He then goes on to suggest that the period from 1800-1970 was an example of a hierarchy-dominant era. I would argue that contrary to what one might expect, this was also a period of innovation, and indeed the Industrial Revolution proceeded most rapidly during this era.

Moreover, I am not convinced that the political stability of the 19th century came from hierarchy. Ferguson describes the era as governed by the balance of power among Britain, France, Germany, Russia, and Austria-Hungary. Although other nations may have been below these in a hierarchy, these five empires were not themselves arrayed in a hierarchy. Moreover, Ferguson offers an intriguing chapter entitled "The House of Saxe-Coburg-Gotha," in which he lays out the close cross-national ties of the royal families of that period.

The restoration of order to Europe after Napoleon required more than just a new diplomatic hierarchy that ranked five states above all the rest, however. Of comparable importance was the way that the institution of monarchy itself was re-legitimized. In this process, an often overlooked role was played by an old-fashioned kind of network, namely the intertwined genealogies of European royalty. (page 134)

Moving forward to the twentieth century, Ferguson writes,

The mid-twentieth century was the zenith of hierarchy... Not only did the 1930s and 1940s witness the rise of the most centrally controlled states of all time (Stalin's Soviet Union, Hitler's Third Reich and Mao Zedong's People's Republic); in response to the Depression and the approach of another global conflict, the major democratic states also grew more centralized in their administrative structures. (page 254)

This period includes the Second World War as well as the mass murders committed by the Nazis, the Soviets, and the Chinese Communists. What are we to make of the supposed correlation between order and hierarchy if this was "the zenith of hierarchy"?

The last of Ferguson's big ideas is that contemporary technology has created a network-dominant era, and this could prove to be highly unstable.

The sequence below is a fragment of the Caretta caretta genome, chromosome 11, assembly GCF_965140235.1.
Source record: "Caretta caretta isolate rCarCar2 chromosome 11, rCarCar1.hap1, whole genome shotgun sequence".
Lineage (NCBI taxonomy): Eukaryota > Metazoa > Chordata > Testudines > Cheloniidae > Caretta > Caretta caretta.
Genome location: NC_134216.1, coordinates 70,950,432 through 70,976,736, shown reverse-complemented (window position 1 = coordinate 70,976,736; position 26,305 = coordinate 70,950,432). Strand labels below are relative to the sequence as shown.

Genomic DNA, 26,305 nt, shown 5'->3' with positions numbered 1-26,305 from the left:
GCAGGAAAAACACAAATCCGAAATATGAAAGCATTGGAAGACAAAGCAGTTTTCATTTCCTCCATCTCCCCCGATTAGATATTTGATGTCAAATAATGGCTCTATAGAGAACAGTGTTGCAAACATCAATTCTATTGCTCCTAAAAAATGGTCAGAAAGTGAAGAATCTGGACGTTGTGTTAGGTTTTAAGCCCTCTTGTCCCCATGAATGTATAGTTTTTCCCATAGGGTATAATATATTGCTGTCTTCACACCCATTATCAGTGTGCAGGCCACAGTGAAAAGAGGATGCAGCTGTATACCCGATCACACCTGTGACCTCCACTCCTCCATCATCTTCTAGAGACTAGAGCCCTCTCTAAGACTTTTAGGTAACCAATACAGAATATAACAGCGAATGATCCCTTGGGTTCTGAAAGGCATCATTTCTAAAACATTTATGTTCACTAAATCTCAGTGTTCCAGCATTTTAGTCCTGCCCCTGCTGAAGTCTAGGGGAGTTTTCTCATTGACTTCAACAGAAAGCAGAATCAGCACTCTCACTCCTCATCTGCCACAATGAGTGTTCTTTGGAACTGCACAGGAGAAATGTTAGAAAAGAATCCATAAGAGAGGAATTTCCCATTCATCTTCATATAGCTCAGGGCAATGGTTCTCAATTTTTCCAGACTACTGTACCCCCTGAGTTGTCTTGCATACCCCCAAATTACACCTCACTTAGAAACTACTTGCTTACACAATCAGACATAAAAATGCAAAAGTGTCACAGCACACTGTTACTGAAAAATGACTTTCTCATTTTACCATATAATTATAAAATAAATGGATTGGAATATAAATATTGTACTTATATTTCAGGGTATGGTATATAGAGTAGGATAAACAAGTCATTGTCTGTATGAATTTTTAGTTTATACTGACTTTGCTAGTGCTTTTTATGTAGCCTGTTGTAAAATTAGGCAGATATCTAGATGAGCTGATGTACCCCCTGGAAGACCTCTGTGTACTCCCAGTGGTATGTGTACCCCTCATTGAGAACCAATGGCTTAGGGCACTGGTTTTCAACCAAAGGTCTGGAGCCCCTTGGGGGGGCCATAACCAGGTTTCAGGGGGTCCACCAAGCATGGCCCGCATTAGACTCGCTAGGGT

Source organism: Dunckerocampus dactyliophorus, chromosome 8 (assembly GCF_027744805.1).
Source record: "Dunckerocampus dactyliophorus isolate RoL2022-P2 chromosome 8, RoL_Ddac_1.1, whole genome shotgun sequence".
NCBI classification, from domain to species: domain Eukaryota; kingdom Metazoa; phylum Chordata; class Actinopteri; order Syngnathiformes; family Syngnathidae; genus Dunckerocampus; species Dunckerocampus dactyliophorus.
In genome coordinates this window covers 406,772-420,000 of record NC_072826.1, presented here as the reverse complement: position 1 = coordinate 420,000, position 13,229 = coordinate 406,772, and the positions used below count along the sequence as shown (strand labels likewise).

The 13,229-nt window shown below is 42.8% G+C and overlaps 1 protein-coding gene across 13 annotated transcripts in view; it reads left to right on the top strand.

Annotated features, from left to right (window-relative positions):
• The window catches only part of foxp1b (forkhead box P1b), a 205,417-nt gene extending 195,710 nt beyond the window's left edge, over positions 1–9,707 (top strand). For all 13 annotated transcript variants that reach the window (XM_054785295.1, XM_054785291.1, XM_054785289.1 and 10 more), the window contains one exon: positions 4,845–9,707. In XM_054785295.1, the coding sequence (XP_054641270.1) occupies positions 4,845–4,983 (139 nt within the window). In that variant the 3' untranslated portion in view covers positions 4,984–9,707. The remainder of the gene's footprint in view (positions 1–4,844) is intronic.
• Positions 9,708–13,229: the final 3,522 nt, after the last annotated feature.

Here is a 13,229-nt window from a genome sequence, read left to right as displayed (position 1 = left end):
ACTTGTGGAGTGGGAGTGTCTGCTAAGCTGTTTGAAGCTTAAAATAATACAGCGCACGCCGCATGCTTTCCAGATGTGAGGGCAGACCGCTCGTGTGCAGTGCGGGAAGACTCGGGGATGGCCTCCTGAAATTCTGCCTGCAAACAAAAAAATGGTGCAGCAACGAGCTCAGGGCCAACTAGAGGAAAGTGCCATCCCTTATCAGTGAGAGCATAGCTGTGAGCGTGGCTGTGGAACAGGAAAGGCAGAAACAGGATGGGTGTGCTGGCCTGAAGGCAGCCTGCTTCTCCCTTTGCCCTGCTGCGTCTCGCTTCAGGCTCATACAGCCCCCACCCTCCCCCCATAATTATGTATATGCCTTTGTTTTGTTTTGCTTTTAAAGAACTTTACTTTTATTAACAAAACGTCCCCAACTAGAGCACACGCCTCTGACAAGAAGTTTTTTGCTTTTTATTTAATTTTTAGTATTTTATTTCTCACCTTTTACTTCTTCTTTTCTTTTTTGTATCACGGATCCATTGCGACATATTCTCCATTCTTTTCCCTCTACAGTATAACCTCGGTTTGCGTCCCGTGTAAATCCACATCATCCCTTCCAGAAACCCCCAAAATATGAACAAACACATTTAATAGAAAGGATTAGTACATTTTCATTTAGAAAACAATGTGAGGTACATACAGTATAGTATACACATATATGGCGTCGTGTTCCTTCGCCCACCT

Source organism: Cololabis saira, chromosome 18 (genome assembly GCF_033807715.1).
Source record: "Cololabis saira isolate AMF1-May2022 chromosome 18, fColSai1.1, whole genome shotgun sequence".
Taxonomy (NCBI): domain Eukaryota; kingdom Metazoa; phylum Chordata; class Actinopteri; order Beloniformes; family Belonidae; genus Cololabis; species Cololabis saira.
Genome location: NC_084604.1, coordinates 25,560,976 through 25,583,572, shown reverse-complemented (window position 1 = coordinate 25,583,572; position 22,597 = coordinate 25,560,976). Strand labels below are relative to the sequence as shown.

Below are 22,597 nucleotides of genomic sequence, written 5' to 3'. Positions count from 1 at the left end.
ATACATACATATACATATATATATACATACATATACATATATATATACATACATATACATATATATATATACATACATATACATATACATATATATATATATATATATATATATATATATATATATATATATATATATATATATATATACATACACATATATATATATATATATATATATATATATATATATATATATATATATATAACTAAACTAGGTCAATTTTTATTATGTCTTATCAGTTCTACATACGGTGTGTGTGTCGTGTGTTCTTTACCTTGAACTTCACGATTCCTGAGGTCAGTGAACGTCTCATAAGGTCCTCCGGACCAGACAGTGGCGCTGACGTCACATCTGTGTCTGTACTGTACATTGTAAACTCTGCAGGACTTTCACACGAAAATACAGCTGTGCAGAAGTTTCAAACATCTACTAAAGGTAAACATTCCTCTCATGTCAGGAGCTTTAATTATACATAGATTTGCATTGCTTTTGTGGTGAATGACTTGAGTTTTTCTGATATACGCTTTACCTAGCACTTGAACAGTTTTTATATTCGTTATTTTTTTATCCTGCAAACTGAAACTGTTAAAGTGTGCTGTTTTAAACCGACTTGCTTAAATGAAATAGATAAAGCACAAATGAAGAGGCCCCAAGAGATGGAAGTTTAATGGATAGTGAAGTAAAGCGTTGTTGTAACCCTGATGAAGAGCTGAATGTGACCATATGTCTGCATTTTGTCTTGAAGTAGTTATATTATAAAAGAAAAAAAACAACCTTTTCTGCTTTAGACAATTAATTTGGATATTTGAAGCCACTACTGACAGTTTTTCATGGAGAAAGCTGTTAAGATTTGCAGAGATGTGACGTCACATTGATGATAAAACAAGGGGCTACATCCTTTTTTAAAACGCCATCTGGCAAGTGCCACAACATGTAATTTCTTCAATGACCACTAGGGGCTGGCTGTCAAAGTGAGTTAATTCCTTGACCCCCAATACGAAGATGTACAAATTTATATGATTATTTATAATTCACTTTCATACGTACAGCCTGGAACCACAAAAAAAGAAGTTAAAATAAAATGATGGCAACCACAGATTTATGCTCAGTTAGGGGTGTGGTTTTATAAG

The key question is how far this network of economic complexity now poses a threat to the hierarchical world order of nation-states... can a networked world have order? As we have seen, some say that it can. In the light of historical experience, I very much doubt it. (page 395)


For more on these topics, see The Insiders versus the Outsiders, by Arnold Kling. Library of Economics and Liberty, July 4, 2016. See also Industrial Revolution and the Standard of Living, by Clark Nardinelli. Concise Encyclopedia of Economics.

This intuition may prove to be correct. It is an intuition shared by others, including Martin Gurri, but I do not think Gurri or others would be persuaded that it as a historical necessity.

The Square and the Tower includes many interesting historical examples of the influence of peer-oriented groups. Nevertheless, in my view, Ferguson's attempts at generalizations about the relationship among technology, peer-oriented groups, and hierarchies were not often convincing. Perhaps the intuitions to which these generalizations led him will turn out to be correct. Time will tell.


John P. Kotter: "Hierarchy and Network: Two Structures, One Organization". Harvard Business Review, May 23, 2011.

*Arnold Kling has a Ph.D. in economics from the Massachusetts Institute of Technology. He is the author of several books, including Crisis of Abundance: Rethinking How We Pay for Health Care; Invisible Wealth: The Hidden Story of How Markets Work; Unchecked and Unbalanced: How the Discrepancy Between Knowledge and Power Caused the Financial Crisis and Threatens Democracy; and Specialization and Trade: A Re-introduction to Economics. He contributed to EconLog from January 2003 through August 2012.